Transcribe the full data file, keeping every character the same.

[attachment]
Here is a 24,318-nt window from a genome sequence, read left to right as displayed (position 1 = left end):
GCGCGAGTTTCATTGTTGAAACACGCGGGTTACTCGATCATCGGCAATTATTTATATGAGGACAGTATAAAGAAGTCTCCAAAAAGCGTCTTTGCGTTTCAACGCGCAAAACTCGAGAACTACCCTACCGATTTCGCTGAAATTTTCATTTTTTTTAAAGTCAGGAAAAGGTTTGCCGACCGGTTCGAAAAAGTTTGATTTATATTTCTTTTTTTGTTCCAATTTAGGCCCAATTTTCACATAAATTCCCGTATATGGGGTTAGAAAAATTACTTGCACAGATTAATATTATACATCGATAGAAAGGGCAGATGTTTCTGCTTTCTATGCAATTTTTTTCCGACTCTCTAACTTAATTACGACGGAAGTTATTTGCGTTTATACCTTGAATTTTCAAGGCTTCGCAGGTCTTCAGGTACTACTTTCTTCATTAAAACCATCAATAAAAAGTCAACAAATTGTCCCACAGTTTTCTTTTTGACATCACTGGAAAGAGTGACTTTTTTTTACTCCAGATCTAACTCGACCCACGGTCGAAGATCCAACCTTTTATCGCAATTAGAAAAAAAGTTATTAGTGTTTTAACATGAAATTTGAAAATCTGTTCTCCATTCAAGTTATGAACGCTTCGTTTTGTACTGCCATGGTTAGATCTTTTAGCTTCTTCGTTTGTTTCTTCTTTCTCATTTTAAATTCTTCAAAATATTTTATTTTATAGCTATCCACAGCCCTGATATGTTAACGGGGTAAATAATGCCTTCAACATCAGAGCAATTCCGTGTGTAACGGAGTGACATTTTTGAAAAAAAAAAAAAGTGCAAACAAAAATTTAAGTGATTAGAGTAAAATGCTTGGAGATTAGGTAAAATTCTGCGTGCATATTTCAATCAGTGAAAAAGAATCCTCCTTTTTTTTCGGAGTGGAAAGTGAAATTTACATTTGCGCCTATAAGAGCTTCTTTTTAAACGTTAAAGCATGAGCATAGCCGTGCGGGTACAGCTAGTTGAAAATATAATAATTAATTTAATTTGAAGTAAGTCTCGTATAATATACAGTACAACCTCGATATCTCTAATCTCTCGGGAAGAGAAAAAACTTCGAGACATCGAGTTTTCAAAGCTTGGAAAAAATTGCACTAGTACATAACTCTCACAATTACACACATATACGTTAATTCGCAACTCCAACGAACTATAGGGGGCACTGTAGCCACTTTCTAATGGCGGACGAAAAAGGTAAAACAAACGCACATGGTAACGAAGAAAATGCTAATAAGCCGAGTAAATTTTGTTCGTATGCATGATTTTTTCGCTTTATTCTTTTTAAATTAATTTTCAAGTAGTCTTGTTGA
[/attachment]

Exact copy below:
Here is a 24,318-nt window from a genome sequence, read left to right as displayed (position 1 = left end):
GCGCGAGTTTCATTGTTGAAACACGCGGGTTACTCGATCATCGGCAATTATTTATATGAGGACAGTATAAAGAAGTCTCCAAAAAGCGTCTTTGCGTTTCAACGCGCAAAACTCGAGAACTACCCTACCGATTTCGCTGAAATTTTCATTTTTTTTAAAGTCAGGAAAAGGTTTGCCGACCGGTTCGAAAAAGTTTGATTTATATTTCTTTTTTTGTTCCAATTTAGGCCCAATTTTCACATAAATTCCCGTATATGGGGTTAGAAAAATTACTTGCACAGATTAATATTATACATCGATAGAAAGGGCAGATGTTTCTGCTTTCTATGCAATTTTTTTCCGACTCTCTAACTTAATTACGACGGAAGTTATTTGCGTTTATACCTTGAATTTTCAAGGCTTCGCAGGTCTTCAGGTACTACTTTCTTCATTAAAACCATCAATAAAAAGTCAACAAATTGTCCCACAGTTTTCTTTTTGACATCACTGGAAAGAGTGACTTTTTTTTACTCCAGATCTAACTCGACCCACGGTCGAAGATCCAACCTTTTATCGCAATTAGAAAAAAAGTTATTAGTGTTTTAACATGAAATTTGAAAATCTGTTCTCCATTCAAGTTATGAACGCTTCGTTTTGTACTGCCATGGTTAGATCTTTTAGCTTCTTCGTTTGTTTCTTCTTTCTCATTTTAAATTCTTCAAAATATTTTATTTTATAGCTATCCACAGCCCTGATATGTTAACGGGGTAAATAATGCCTTCAACATCAGAGCAATTCCGTGTGTAACGGAGTGACATTTTTGAAAAAAAAAAAAAGTGCAAACAAAAATTTAAGTGATTAGAGTAAAATGCTTGGAGATTAGGTAAAATTCTGCGTGCATATTTCAATCAGTGAAAAAGAATCCTCCTTTTTTTTCGGAGTGGAAAGTGAAATTTACATTTGCGCCTATAAGAGCTTCTTTTTAAACGTTAAAGCATGAGCATAGCCGTGCGGGTACAGCTAGTTGAAAATATAATAATTAATTTAATTTGAAGTAAGTCTCGTATAATATACAGTACAACCTCGATATCTCTAATCTCTCGGGAAGAGAAAAAACTTCGAGACATCGAGTTTTCAAAGCTTGGAAAAAATTGCACTAGTACATAACTCTCACAATTACACACATATACGTTAATTCGCAACTCCAACGAACTATAGGGGGCACTGTAGCCACTTTCTAATGGCGGACGAAAAAGGTAAAACAAACGCACATGGTAACGAAGAAAATGCTAATAAGCCGAGTAAATTTTGTTCGTATGCATGATTTTTTCGCTTTATTCTTTTTAAATTAATTTTCAAGTAGTCTTGTTGA